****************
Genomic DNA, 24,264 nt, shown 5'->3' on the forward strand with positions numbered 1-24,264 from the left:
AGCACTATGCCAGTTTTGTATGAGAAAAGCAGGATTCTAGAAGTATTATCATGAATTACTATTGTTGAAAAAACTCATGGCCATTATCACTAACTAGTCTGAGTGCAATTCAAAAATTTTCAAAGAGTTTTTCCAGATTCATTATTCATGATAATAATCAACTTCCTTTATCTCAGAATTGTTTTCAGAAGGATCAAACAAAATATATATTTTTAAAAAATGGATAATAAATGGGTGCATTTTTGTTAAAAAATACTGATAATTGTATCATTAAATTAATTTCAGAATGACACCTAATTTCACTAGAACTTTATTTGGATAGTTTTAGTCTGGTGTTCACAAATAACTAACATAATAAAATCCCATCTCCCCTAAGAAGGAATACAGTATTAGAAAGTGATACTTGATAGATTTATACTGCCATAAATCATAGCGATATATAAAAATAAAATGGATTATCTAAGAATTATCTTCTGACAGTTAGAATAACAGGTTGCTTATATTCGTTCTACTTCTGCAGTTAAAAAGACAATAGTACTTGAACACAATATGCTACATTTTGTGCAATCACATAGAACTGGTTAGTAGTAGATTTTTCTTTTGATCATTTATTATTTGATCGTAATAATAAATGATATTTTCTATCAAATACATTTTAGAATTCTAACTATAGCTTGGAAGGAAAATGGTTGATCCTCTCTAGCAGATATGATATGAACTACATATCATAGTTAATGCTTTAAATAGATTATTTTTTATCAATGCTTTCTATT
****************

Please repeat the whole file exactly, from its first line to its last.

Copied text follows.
Genomic DNA, 24,264 nt, shown 5'->3' on the forward strand with positions numbered 1-24,264 from the left:
AGCACTATGCCAGTTTTGTATGAGAAAAGCAGGATTCTAGAAGTATTATCATGAATTACTATTGTTGAAAAAACTCATGGCCATTATCACTAACTAGTCTGAGTGCAATTCAAAAATTTTCAAAGAGTTTTTCCAGATTCATTATTCATGATAATAATCAACTTCCTTTATCTCAGAATTGTTTTCAGAAGGATCAAACAAAATATATATTTTTAAAAAATGGATAATAAATGGGTGCATTTTTGTTAAAAAATACTGATAATTGTATCATTAAATTAATTTCAGAATGACACCTAATTTCACTAGAACTTTATTTGGATAGTTTTAGTCTGGTGTTCACAAATAACTAACATAATAAAATCCCATCTCCCCTAAGAAGGAATACAGTATTAGAAAGTGATACTTGATAGATTTATACTGCCATAAATCATAGCGATATATAAAAATAAAATGGATTATCTAAGAATTATCTTCTGACAGTTAGAATAACAGGTTGCTTATATTCGTTCTACTTCTGCAGTTAAAAAGACAATAGTACTTGAACACAATATGCTACATTTTGTGCAATCACATAGAACTGGTTAGTAGTAGATTTTTCTTTTGATCATTTATTATTTGATCGTAATAATAAATGATATTTTCTATCAAATACATTTTAGAATTCTAACTATAGCTTGGAAGGAAAATGGTTGATCCTCTCTAGCAGATATGATATGAACTACATATCATAGTTAATGCTTTAAATAGATTATTTTTTATCAATGCTTTCTATT